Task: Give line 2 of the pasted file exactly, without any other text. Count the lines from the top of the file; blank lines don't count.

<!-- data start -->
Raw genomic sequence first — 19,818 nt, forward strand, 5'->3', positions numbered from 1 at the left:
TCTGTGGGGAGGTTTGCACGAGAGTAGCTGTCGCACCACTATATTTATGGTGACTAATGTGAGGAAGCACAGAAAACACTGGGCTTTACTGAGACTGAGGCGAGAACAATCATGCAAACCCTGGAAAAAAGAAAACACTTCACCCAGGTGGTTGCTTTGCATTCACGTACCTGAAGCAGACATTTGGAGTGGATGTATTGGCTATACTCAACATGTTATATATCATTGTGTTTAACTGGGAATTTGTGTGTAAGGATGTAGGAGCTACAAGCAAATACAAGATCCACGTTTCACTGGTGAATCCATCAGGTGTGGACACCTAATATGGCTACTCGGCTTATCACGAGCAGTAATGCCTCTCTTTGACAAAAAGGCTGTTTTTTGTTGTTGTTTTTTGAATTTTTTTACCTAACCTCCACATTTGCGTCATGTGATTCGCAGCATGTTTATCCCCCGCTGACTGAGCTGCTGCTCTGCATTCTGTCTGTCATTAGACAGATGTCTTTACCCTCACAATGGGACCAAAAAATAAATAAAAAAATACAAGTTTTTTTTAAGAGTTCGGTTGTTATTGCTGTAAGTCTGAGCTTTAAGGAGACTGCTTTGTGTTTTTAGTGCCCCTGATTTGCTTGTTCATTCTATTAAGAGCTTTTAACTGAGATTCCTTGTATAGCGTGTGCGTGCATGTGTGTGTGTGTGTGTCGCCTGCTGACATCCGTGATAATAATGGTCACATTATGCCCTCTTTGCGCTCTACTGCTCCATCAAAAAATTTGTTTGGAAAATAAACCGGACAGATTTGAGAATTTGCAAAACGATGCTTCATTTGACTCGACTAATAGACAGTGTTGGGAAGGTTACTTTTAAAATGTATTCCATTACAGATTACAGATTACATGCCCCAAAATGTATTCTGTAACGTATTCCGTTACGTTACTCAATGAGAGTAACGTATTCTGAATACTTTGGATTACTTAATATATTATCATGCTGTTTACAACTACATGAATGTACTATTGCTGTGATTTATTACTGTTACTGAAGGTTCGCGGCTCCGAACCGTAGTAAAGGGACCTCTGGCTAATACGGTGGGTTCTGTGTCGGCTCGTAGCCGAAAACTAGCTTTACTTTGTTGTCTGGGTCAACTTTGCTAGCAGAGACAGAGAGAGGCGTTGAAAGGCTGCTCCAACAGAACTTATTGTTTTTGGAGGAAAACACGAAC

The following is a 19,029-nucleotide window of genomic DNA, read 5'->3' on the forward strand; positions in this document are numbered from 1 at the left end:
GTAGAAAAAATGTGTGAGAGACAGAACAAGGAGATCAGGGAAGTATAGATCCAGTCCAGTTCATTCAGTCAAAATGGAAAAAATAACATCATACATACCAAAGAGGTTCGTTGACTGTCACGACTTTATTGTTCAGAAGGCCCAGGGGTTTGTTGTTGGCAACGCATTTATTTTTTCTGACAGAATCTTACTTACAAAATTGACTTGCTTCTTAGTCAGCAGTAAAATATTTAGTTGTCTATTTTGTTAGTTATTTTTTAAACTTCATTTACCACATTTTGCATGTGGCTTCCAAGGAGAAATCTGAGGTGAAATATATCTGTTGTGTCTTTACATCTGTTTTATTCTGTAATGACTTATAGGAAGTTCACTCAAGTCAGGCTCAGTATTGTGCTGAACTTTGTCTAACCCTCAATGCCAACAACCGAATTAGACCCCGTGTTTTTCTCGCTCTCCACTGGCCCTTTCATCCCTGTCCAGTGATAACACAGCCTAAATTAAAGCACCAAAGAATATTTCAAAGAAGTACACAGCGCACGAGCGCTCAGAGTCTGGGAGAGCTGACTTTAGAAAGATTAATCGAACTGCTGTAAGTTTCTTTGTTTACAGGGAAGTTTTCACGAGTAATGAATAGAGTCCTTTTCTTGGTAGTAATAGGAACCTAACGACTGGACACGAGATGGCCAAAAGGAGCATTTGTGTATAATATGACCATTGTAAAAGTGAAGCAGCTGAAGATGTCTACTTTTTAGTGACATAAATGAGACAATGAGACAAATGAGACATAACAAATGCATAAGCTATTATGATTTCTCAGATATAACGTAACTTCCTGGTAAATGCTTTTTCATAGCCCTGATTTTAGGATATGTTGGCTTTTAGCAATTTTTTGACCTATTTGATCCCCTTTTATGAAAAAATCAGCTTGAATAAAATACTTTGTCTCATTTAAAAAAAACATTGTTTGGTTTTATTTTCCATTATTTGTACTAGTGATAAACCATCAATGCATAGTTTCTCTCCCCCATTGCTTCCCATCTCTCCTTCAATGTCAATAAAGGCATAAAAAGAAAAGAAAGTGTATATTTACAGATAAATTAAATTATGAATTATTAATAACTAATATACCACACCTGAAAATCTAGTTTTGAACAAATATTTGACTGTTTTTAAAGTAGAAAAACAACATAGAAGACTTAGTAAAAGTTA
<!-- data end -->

TCTGTGGGGAGGTTTGCACGAGAGTAGCTGTCGCACCACTATATTTATGGTGACTAATGTGAGGAAGCACAGAAAACACTGGGCTTTACTGAGACTGAGGCGAGAACAATCATGCAAACCCTGGAAAAAAGAAAACACTTCACCCAGGTGGTTGCTTTGCATTCACGTACCTGAAGCAGACATTTGGAGTGGATGTATTGGCTATACTCAACATGTTATATATCATTGTGTTTAACTGGGAATTTGTGTGTAAGGATGTAGGAGCTACAAGCAAATACAAGATCCACGTTTCACTGGTGAATCCATCAGGTGTGGACACCTAATATGGCTACTCGGCTTATCACGAGCAGTAATGCCTCTCTTTGACAAAAAGGCTGTTTTTTGTTGTTGTTTTTTGAATTTTTTTACCTAACCTCCACATTTGCGTCATGTGATTCGCAGCATGTTTATCCCCCGCTGACTGAGCTGCTGCTCTGCATTCTGTCTGTCATTAGACAGATGTCTTTACCCTCACAATGGGACCAAAAAATAAATAAAAAAATACAAGTTTTTTTTAAGAGTTCGGTTGTTATTGCTGTAAGTCTGAGCTTTAAGGAGACTGCTTTGTGTTTTTAGTGCCCCTGATTTGCTTGTTCATTCTATTAAGAGCTTTTAACTGAGATTCCTTGTATAGCGTGTGCGTGCATGTGTGTGTGTGTGTGTCGCCTGCTGACATCCGTGATAATAATGGTCACATTATGCCCTCTTTGCGCTCTACTGCTCCATCAAAAAATTTGTTTGGAAAATAAACCGGACAGATTTGAGAATTTGCAAAACGATGCTTCATTTGACTCGACTAATAGACAGTGTTGGGAAGGTTACTTTTAAAATGTATTCCATTACAGATTACAGATTACATGCCCCAAAATGTATTCTGTAACGTATTCCGTTACGTTACTCAATGAGAGTAACGTATTCTGAATACTTTGGATTACTTAATATATTATCATGCTGTTTACAACTACATGAATGTACTATTGCTGTGATTTATTACTGTTACTGAAGGTTCGCGGCTCCGAACCGTAGTAAAGGGACCTCTGGCTAATACGGTGGGTTCTGTGTCGGCTCGTAGCCGAAAACTAGCTTTACTTTGTTGTCTGGGTCAACTTTGCTAGCAGAGACAGAGAGAGGCGTTGAAAGGCTGCTCCAACAGAACTTATTGTTTTTGGAGGAAAACACGAAC